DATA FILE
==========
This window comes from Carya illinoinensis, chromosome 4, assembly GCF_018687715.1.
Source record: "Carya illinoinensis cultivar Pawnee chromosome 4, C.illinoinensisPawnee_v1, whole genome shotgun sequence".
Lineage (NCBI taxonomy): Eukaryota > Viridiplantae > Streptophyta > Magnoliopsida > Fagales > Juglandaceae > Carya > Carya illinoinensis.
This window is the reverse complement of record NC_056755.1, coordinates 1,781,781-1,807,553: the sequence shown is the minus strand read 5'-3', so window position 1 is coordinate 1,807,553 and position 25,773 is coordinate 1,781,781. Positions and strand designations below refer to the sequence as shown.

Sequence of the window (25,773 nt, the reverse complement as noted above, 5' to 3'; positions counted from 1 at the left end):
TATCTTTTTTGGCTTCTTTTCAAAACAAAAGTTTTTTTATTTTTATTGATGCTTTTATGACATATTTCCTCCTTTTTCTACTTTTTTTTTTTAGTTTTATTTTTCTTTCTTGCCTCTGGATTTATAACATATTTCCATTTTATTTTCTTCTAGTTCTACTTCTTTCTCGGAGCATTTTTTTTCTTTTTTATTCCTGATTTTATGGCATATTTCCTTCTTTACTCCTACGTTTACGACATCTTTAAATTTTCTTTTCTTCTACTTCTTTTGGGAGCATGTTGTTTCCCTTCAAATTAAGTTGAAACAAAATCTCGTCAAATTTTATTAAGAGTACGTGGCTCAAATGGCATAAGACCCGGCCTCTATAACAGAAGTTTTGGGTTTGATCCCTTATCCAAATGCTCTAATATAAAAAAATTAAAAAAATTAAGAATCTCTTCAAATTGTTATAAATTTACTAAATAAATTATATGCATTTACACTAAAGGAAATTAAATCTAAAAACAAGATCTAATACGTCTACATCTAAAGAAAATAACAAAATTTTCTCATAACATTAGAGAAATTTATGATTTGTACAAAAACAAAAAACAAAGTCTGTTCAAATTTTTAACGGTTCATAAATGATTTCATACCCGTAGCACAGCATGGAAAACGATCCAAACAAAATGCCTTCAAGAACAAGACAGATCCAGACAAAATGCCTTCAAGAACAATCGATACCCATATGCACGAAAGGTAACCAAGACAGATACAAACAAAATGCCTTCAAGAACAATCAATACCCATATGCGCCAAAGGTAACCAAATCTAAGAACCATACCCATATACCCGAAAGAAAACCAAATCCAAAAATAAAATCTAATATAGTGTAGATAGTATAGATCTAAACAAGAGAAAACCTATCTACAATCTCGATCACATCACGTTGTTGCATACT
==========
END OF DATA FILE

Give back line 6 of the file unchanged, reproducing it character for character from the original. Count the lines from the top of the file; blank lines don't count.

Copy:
TATCTTTTTTGGCTTCTTTTCAAAACAAAAGTTTTTTTATTTTTATTGATGCTTTTATGACATATTTCCTCCTTTTTCTACTTTTTTTTTTTAGTTTTATTTTTCTTTCTTGCCTCTGGATTTATAACATATTTCCATTTTATTTTCTTCTAGTTCTACTTCTTTCTCGGAGCATTTTTTTTCTTTTTTATTCCTGATTTTATGGCATATTTCCTTCTTTACTCCTACGTTTACGACATCTTTAAATTTTCTTTTCTTCTACTTCTTTTGGGAGCATGTTGTTTCCCTTCAAATTAAGTTGAAACAAAATCTCGTCAAATTTTATTAAGAGTACGTGGCTCAAATGGCATAAGACCCGGCCTCTATAACAGAAGTTTTGGGTTTGATCCCTTATCCAAATGCTCTAATATAAAAAAATTAAAAAAATTAAGAATCTCTTCAAATTGTTATAAATTTACTAAATAAATTATATGCATTTACACTAAAGGAAATTAAATCTAAAAACAAGATCTAATACGTCTACATCTAAAGAAAATAACAAAATTTTCTCATAACATTAGAGAAATTTATGATTTGTACAAAAACAAAAAACAAAGTCTGTTCAAATTTTTAACGGTTCATAAATGATTTCATACCCGTAGCACAGCATGGAAAACGATCCAAACAAAATGCCTTCAAGAACAAGACAGATCCAGACAAAATGCCTTCAAGAACAATCGATACCCATATGCACGAAAGGTAACCAAGACAGATACAAACAAAATGCCTTCAAGAACAATCAATACCCATATGCGCCAAAGGTAACCAAATCTAAGAACCATACCCATATACCCGAAAGAAAACCAAATCCAAAAATAAAATCTAATATAGTGTAGATAGTATAGATCTAAACAAGAGAAAACCTATCTACAATCTCGATCACATCACGTTGTTGCATACT